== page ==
Thompson Rivers University

Geography class campaigns for sustainability

April 22, 2015

By Pam Erikson

Instead of just talking about environmental concerns, TRU geography students took action through six crowdfunded projects to raise awareness, purchase needed equipment and even create awards for student research.

Geography professor Dr. Michael Mehta gave students in his Environment and Resources course (GEOG 3100) an assignment far removed from the typical essay: create six different sustainability awareness campaigns. The resulting group projects include rainwater collection, a bike-sharing program, a weather station and a community garden—all on campus—a website encouraging a low-meat diet, and an award for undergraduate environmental research.

Towards a real-life goal
Third-year geography and environmental studies major Cheryl Fraser found the departure from research assignments and essays a valuable experience.

“Working in a non-traditional learning environment has definitely been an adjustment from other classes I have taken,” she says. “But I feel I am more confident in my knowledge on the subject I am learning, and it has also given me an excellent opportunity to work towards a real-life goal.”

Water collection is especially important in Kamloops’ dry, desert-like climate, she says. Her group has put forward rainwater collection as an easy and inexpensive complementary source of water for TRU’s horticultural greenhouse. Fraser hopes the project will show a commitment from TRU to water conservation, and that the university can become a leader in sustainable development in the community.

“Working on this campaign has also helped me develop my networking skills, which I feel is one of the most valuable skills that I will take away from my university experience,” she says.

Fourth-year geography and geomatics student Sarah Cooke is working on “Bikes for You at TRU”, a bike-sharing program that could help students who rush to get from classes on one side of campus to the other. She adds that cycling is key to reducing traffic congestion, and can help save money students spend on parking.

“Hopefully the program sparks interest in the people who utilize the bikes to start riding their own bike more often when they’re not on campus, or even get them to start cycling to school,” says Cooke.

The unconventional assignment has benefited her in ways she didn’t expect.

“I’ve been able to absorb the material I’ve been learning away from class continually, throughout the semester,” she explains. “It’s different from taking notes through the semester and then cramming to comprehend the material at the middle mark and end of semester.” Skills she has learned will be valuable in the workplace, she adds.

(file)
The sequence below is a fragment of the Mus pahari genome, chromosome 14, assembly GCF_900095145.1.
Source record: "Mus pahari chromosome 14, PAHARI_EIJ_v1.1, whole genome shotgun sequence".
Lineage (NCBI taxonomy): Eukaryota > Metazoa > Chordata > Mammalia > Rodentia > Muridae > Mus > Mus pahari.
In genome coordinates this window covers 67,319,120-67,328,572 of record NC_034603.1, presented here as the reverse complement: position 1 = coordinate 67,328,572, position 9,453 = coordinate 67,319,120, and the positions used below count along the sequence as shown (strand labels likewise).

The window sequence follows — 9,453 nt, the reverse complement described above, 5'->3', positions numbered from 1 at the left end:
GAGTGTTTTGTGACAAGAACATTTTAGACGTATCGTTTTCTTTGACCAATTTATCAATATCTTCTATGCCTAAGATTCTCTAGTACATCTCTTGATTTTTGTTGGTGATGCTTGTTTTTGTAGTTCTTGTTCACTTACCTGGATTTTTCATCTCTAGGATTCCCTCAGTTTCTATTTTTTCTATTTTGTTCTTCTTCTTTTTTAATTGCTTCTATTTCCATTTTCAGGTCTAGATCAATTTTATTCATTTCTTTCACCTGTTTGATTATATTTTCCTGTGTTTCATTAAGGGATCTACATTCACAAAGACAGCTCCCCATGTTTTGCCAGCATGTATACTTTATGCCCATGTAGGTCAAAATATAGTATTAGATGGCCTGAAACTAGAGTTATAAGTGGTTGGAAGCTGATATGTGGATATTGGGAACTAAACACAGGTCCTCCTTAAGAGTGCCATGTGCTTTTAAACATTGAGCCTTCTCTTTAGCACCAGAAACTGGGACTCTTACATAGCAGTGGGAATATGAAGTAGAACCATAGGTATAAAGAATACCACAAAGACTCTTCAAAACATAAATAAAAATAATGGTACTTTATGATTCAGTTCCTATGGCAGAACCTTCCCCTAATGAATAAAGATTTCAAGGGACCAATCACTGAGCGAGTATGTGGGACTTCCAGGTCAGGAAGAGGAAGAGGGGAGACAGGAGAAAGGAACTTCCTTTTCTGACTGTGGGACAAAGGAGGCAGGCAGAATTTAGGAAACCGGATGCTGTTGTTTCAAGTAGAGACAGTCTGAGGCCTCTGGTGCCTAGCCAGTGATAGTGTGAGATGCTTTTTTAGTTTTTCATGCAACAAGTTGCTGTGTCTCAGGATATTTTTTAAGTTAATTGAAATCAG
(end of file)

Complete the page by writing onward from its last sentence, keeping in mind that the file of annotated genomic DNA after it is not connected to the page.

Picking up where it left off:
Future learning opportunities
Kary Fell, a fourth-year geography student, is part of a project to raise funds for the installation of a weather station on campus, which would provide learning opportunities for future students. She found the non-traditional assignment challenging because it has fewer guidelines, but says much of its value lies in finding ways to overcome the challenges. The project also lets students learn from one another and solve problems as a team.

Haley Swindon, in the fourth year of an animal biology degree, is part of a project striving to create a campus community garden, which she believes could have multiple benefits for students, such as learning new skills and creating a sense of community. Navigating the approval process has taught her how much work goes into such a project.

“I think learning experiences like this develop communication and teamwork skills more than traditional learning, and should be prominent in university settings,” she says.

Assignments for change
The crowdfunding campaign assignment was inspired by Mehta’s former teachers, who made a personal connection with students and were involved in the community.

When students help teach themselves and each other, he says, their learning retention is significantly higher than in a strictly lecture forum. Mehta’s goal is to instil in the students the awareness that they have the ability to learn complex material alone.

“The missing link,” he says, “is how to bring students into the world they will occupy and master.”

Learning by doing gives students the skills and confidence to apply the knowledge they attain in university to their actual lives, and make a difference in the world.

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